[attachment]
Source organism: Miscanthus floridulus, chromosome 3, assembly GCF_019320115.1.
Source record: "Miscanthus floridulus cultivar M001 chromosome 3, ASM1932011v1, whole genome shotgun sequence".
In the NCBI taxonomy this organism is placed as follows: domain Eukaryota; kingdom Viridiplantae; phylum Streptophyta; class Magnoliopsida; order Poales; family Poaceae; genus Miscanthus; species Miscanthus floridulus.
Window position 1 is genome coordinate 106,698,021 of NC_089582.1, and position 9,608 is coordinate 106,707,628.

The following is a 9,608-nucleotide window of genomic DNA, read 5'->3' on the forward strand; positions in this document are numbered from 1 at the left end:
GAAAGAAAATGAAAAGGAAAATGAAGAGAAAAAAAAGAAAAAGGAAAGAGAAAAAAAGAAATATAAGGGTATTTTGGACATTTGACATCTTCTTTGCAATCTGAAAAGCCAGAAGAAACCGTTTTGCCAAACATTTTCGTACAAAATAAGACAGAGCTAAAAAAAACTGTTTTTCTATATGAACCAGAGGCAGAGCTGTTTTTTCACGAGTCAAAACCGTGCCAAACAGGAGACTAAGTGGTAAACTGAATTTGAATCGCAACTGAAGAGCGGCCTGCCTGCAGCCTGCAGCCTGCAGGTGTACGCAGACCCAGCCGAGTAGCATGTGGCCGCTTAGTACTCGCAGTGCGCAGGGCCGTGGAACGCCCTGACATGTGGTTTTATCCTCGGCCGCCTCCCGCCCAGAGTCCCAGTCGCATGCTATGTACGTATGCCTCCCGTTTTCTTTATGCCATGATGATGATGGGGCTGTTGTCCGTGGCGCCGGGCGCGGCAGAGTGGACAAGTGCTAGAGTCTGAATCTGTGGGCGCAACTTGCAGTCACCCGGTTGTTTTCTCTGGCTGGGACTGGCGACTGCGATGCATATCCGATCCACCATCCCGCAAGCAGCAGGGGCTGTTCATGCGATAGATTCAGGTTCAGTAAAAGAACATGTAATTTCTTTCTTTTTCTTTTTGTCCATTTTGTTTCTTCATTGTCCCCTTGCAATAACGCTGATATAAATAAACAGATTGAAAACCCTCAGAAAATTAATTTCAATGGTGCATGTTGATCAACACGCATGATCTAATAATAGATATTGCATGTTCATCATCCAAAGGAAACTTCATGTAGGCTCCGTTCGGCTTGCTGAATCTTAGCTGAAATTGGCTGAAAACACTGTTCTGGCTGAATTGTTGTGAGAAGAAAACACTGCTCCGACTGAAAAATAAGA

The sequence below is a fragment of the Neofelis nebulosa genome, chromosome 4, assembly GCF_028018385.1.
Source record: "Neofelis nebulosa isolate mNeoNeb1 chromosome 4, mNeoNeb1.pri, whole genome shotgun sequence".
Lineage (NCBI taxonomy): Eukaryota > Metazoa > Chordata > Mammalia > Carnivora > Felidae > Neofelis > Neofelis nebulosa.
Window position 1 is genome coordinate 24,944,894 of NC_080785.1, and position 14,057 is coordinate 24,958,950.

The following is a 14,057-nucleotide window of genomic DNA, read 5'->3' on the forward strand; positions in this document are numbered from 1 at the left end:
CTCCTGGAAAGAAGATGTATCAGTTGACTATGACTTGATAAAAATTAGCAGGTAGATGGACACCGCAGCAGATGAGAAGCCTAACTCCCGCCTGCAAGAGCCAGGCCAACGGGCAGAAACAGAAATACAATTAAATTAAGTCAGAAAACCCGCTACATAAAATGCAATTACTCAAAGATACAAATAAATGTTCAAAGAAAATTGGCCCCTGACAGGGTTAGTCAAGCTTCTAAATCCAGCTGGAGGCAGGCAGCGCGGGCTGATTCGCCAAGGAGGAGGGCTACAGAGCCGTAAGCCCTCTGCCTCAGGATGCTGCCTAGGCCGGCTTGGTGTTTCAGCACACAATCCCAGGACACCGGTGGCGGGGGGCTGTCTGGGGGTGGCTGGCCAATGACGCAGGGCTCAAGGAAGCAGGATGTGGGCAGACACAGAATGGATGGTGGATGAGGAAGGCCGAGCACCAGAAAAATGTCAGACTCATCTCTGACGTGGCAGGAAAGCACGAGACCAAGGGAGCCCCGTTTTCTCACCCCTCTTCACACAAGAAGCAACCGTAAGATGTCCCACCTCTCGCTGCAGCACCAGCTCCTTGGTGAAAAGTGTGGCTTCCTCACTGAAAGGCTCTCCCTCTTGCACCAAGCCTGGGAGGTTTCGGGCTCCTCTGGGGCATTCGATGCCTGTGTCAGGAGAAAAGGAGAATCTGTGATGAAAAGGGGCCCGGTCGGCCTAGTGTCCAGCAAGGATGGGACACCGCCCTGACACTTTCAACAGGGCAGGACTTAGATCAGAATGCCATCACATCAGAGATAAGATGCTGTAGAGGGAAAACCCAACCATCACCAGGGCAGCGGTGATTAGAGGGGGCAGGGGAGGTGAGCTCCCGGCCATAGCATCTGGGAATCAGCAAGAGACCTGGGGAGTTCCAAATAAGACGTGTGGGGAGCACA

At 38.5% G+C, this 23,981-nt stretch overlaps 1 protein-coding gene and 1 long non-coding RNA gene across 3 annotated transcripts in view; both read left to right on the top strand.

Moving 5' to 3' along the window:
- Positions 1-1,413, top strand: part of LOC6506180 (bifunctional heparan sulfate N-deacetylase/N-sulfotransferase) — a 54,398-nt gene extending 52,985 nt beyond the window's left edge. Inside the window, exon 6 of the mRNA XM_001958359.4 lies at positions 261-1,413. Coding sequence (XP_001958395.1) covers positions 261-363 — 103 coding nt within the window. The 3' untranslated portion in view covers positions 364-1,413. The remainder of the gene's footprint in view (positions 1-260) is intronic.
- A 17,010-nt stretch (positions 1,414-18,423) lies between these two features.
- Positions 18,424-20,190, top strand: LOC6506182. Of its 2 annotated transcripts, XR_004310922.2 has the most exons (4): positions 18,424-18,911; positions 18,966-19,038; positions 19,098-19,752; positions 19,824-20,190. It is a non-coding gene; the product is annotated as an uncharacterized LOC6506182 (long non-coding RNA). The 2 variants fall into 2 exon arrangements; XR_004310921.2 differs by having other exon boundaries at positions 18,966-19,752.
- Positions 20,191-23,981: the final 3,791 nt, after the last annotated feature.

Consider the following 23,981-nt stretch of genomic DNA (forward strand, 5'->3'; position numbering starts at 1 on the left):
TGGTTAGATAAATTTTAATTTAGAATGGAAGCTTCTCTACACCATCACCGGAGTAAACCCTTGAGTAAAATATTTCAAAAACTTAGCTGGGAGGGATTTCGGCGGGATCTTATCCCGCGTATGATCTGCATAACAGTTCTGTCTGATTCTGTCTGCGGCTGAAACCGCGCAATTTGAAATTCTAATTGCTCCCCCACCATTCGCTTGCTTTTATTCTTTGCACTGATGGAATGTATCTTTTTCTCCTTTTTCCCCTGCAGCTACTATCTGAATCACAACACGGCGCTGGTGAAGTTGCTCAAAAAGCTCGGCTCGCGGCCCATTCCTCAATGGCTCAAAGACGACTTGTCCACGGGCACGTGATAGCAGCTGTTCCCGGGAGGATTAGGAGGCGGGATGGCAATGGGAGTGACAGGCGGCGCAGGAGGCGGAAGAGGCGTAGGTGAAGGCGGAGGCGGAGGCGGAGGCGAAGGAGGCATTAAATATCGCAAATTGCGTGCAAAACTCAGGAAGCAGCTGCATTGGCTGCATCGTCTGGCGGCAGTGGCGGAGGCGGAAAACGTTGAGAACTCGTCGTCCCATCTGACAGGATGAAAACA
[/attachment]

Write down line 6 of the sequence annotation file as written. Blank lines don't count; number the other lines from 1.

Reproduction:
GAAAGAAAATGAAAAGGAAAATGAAGAGAAAAAAAAGAAAAAGGAAAGAGAAAAAAAGAAATATAAGGGTATTTTGGACATTTGACATCTTCTTTGCAATCTGAAAAGCCAGAAGAAACCGTTTTGCCAAACATTTTCGTACAAAATAAGACAGAGCTAAAAAAAACTGTTTTTCTATATGAACCAGAGGCAGAGCTGTTTTTTCACGAGTCAAAACCGTGCCAAACAGGAGACTAAGTGGTAAACTGAATTTGAATCGCAACTGAAGAGCGGCCTGCCTGCAGCCTGCAGCCTGCAGGTGTACGCAGACCCAGCCGAGTAGCATGTGGCCGCTTAGTACTCGCAGTGCGCAGGGCCGTGGAACGCCCTGACATGTGGTTTTATCCTCGGCCGCCTCCCGCCCAGAGTCCCAGTCGCATGCTATGTACGTATGCCTCCCGTTTTCTTTATGCCATGATGATGATGGGGCTGTTGTCCGTGGCGCCGGGCGCGGCAGAGTGGACAAGTGCTAGAGTCTGAATCTGTGGGCGCAACTTGCAGTCACCCGGTTGTTTTCTCTGGCTGGGACTGGCGACTGCGATGCATATCCGATCCACCATCCCGCAAGCAGCAGGGGCTGTTCATGCGATAGATTCAGGTTCAGTAAAAGAACATGTAATTTCTTTCTTTTTCTTTTTGTCCATTTTGTTTCTTCATTGTCCCCTTGCAATAACGCTGATATAAATAAACAGATTGAAAACCCTCAGAAAATTAATTTCAATGGTGCATGTTGATCAACACGCATGATCTAATAATAGATATTGCATGTTCATCATCCAAAGGAAACTTCATGTAGGCTCCGTTCGGCTTGCTGAATCTTAGCTGAAATTGGCTGAAAACACTGTTCTGGCTGAATTGTTGTGAGAAGAAAACACTGCTCCGACTGAAAAATAAGA